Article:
• As a general rule, servicers would have to credit arnconsumer’s account as of the date a payment is received.</li
  • Servicers would be required to establish reasonable policiesrnand procedures to maintain accurate information, provide it to borrowers, andrnminimize errors. Legal documents wouldrnhave to comply with applicable law.rnServicers would be required to help borrowers with options to avoidrnforeclosure, and provide oversight of their contractors and foreclosurernattorneys.</li
  • When a consumer notifies a servicer of a possible error, thernservicer must acknowledge receiving the notice, conduct a reasonablerninvestigation, and inform the consumer about the resolution in a timely manner.</li
  • Delinquent borrowers must have direct, easy, and ongoingrnaccess to servicing personnel who are dedicated and empowered to assist themrnwith their problems.</li
  • Where servicers offer alternatives to foreclosure such asrnloan modifications or payment plans, they will be required to evaluate borrowerrnrequests for such assistance in a prompt manner. Servicers would be prohibited from proceedingrnwith a foreclosure sale while prevention actions are pending and would bernrequired to let borrowers know about incomplete applications and allow them tornappeal certain servicer decision.</li</ul

     “Millions of homeowners are struggling to payrntheir mortgages, often through no fault of their own,” said CFPB DirectorrnRichard Cordray. “These proposed rules would offer consumers basic protectionsrnand put the ‘service’ back into mortgage servicing. The goal is to preventrnmortgage servicers from giving their customers unwelcome surprises andrnrunarounds.”</p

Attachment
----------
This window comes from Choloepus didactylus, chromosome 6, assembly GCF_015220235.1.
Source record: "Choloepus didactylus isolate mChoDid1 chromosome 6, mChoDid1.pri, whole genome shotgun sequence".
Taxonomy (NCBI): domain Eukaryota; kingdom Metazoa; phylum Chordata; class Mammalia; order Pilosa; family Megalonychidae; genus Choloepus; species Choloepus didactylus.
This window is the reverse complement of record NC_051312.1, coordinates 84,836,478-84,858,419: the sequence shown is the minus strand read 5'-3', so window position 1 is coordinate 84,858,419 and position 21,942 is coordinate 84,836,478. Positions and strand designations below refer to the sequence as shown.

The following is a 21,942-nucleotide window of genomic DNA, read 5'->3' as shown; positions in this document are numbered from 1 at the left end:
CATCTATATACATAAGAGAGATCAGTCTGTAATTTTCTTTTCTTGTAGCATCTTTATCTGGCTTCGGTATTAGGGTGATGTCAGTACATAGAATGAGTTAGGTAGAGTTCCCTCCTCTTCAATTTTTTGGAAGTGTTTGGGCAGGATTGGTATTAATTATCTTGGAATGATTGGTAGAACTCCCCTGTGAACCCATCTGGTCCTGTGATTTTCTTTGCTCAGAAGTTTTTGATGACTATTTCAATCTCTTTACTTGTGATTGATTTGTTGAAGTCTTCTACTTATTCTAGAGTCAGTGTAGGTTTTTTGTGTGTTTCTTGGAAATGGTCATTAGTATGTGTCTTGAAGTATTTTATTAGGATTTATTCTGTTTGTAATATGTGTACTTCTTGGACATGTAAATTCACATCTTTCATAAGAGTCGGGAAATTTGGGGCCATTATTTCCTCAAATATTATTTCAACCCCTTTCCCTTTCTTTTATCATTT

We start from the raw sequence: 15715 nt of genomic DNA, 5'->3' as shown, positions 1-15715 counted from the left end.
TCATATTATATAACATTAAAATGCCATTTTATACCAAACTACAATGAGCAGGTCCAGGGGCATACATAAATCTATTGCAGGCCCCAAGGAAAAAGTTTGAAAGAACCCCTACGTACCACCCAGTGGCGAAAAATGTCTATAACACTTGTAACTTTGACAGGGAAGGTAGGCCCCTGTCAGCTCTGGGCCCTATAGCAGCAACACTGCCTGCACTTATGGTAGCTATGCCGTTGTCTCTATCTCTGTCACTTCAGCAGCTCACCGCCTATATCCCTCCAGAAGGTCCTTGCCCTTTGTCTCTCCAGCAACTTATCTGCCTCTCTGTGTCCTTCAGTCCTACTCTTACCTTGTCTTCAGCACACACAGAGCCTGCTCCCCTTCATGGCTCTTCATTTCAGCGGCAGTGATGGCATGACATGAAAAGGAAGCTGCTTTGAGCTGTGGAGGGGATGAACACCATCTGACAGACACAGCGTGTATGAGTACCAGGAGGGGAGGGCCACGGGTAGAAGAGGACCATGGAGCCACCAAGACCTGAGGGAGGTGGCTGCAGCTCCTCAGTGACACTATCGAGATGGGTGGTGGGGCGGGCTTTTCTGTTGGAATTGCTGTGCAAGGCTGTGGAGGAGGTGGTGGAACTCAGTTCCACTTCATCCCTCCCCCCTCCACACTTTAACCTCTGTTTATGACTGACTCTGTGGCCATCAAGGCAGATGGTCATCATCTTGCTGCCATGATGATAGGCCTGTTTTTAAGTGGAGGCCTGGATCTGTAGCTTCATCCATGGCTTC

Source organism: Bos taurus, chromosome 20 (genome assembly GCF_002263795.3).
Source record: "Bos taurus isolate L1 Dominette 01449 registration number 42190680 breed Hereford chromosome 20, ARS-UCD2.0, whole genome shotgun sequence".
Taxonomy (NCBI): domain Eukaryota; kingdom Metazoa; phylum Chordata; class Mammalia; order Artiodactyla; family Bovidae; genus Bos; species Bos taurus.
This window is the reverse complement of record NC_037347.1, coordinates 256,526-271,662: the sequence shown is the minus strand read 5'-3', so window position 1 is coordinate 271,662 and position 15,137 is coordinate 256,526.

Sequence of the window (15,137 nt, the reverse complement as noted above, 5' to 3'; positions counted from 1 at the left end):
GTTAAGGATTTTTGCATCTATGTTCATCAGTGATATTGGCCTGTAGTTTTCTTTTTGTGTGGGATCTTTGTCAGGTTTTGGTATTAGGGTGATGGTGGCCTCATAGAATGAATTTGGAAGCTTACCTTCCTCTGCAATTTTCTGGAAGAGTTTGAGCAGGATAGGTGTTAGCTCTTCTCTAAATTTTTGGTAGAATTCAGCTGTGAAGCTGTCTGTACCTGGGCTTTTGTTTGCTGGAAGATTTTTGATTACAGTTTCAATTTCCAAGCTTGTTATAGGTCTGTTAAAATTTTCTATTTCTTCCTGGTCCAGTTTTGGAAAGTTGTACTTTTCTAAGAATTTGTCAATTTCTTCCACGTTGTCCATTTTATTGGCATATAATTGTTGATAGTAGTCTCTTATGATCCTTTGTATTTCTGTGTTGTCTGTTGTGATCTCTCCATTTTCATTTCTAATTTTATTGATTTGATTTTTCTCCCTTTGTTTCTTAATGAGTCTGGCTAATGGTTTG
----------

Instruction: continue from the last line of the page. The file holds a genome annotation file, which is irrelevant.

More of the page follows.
The agency said that in formulatingrnthe rules it sought impact from consumer groups, small servicers, and otherrngovernment agencies and industry stakeholders. rnThe proposed rules released today represent refinements that came out ofrnthese discussions, particularly regarding processes for evaluating consumersrnfor alternatives to foreclosure – and also lessen potential burdens on smallrnservicers. </p

    CFPB is also working with thernCornell University e-Rulemaking Initiative (CeRI) to make it easier for thernpublic to comment on the proposed rules through a pilot project calledrnRegulation Room ( Regulation Room providesrna mechanism for people and groups to learn about, discuss, and react to selectedrnrules proposed by federal agencies and CFPB expects contributions to RegulationrnRoom, while not becoming formal public comments, will be incorporated into arnpublic report prepared by CeRI researchers and submitted to the CFPB for use inrnpreparation of a final rule.</p<pThe public will have 60 days, until October 9, 2012,rnto review and provide comments on the proposed rules. The CFPB will review andrnanalyze the comments before issuing final rules in January 2013.

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  • About the Author


    Steven A Feinberg (@CPAsteve) of Appletree Business Services LLC, is a PASBA member accountant located in Londonderry, New Hampshire.